As thousands flee airstrikes on Daraa city, one resident explains why he is staying: ‘We’d rather die with dignity’

Renewed battles between pro-Assad and rebel forces in Syria’s southern Daraa city are sending thousands of residents fleeing into the countryside for a tenth consecutive day on Monday.

In the most deadly fighting to hit the provincial capital since 2015, hundreds of regime and Russian airstrikes—including reported barrel bombs and incendiary munitions—are crushing homes along the frontlines. The escalation threatens to worsen an already dire displacement crisis in Daraa province, where nearly one third of the total population are internally displaced, according to the most recent UN estimates.

But Daraa resident Mansour Mohammad al-Qassim has decided to stay with his wife and two-year-old son in the city’s Daraa Camp neighborhood, a former Palestinian refugee camp located just south of the frontlines.

“We’ve grown accustomed to life under the bombs,” the 35-year-old tells Syria Direct’s Bahira al-Zarier via WhatsApp from his home in Daraa city. “We’d rather stay here, and die with dignity in our own home.”

As the Syrian and Russian air forces flatten al-Qassim’s district, he describes a neighborhood that is “90 percent destroyed.” There are no remaining doctors, and food is “unavailable.” Safe drinking water has not entered the district in 10 days, he says, as airstrikes make roads impassable for water tankers from the opposition controlled countryside.

Only 200 of Daraa Camp’s thousands of residents remain, al-Qassim estimates.

Q: What is the living situation like inside Daraa city today? How many residents are still inside the opposition-controlled half of the city?

There are around 200 people who preferred to stay in Daraa Camp, but they are living in very tragic conditions due to the violent bombings—which include barrel bombs and incendiary napalm.

[Ed.: It is unclear what types of explosives government forces are dropping on Daraa city. In general, many Syrians refer to any type of incendiary weapon as “napalm.”]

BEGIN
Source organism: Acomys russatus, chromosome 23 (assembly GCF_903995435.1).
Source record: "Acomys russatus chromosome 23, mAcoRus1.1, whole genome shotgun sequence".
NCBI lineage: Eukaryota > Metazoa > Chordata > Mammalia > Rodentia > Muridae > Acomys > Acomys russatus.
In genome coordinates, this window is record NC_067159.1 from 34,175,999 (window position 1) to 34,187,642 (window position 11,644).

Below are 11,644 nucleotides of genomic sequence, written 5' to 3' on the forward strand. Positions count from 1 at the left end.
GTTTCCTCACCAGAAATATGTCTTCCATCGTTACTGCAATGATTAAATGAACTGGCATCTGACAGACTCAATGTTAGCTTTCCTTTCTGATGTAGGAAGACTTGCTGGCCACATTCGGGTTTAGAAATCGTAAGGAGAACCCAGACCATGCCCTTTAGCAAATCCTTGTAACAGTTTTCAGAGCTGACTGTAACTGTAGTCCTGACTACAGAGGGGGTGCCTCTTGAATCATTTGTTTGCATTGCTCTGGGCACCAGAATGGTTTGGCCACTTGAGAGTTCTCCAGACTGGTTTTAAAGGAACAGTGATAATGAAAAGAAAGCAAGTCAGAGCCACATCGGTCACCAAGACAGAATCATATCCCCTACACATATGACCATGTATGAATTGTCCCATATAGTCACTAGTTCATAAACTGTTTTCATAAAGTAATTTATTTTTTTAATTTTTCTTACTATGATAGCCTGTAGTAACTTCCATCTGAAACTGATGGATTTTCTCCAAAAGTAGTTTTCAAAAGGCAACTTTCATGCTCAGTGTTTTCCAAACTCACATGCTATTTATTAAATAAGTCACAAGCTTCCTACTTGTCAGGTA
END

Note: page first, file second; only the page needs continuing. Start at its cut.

These [attacks] have set fire to a large number of homes and injured residents.

Since the beginning of the assault on Daraa Camp 10 days ago, there has been no safe water for drinking, cleaning or bathing. What water we do have is stored in roof-top tanks belonging to families who already fled.

 A reported incendiary bomb hits rebel-held Daraa city on Sunday. Photo courtesy of Nabaa Media Foundation

Also, we’re in the month of Ramadan and food is unavailable. We aren’t receiving any support from human rights organizations. As for the medical situation, there isn’t a single nurse or doctor remaining.

Are we supposed to just go on living life without any of its most basic necessities?

Q: Can you tell me more about how you are obtaining safe drinking water?  

Water has been cut off from Daraa Camp for the past 10 days. Before that, water used to enter the neighborhood via water tanks from wells [located outside the city, in areas of rural Daraa under rebel control].

But because of the intense bombings, the road into the neighborhood is now closed and the water tankers cannot enter.

There is no other way for us to secure safe drinking water, except to halt the bombings and let the water tankers back in.

Q: How are you and your family coping with daily life under increased bombardment?

We’ve grown accustomed to life under the the bombs. Our lives haven’t changed because the bombings are constant and we don’t know when one assault ends and another begins. The regime warplanes take turns bombing us day and night, and all we can do is stay inside our homes and take shelter together in rooms away from windows.

There are many bomb shelters, but they aren’t safe because of the intensity with which Assad and his allies are bombing us.

Q: Can you describe the amount of material destruction you’re seeing in your neighborhood? How are you reacting to this emotionally, as someone witnessing the destruction from the inside?

About 90 percent of the neighborhood is destroyed.

 Al-Qassim’s neighborhood on Monday. Photo courtesy of Mansour Mohammad al-Qassim.

I’m still not considering leaving home, and neither are the other residents who are determined to stay. We made a choice to remain steadfast and resistant, because there is no avoiding death if that’s what God has written for us.

Q: Thousands of Daraa residents are fleeing into the countryside to escape the airstrikes and artillery shells. Why did you and your wife decide to stay behind?

Despite the bombardment, we didn’t want to leave our home. There is nothing for us outside of Daraa Camp, and rent elsewhere is expensive. I have no job right now and no income. I’m not considering fleeing to one of the camps—I don’t want to live in a tent. That would be like a slow death for me and my family.

We’d rather stay here, and die with dignity in our own home. Any place we flee to will have airstrikes.

In Syria, there is no safe place except in death. 

Bahira al-Zarier

Bahira is from Damascus. She studied business and marketing before moving to Jordan in 2013. She did volunteer work in support of many refugee organizations before joining Syria Direct.

Rahaf Abazaid

Originally from Daraa province, Rahaf moved to Jordan in 2013. She was unable to finish her studies in pharmacy due to the war.

Madeline Edwards

Madeline Edwards graduated from the College of Charleston with a bachelor’s degree in International Studies and Political Science in 2016. She was a Critical Language Scholarship (CLS) recipient in Arabic in 2013. Her studies have brought her to Jordan, Palestine and Turkey.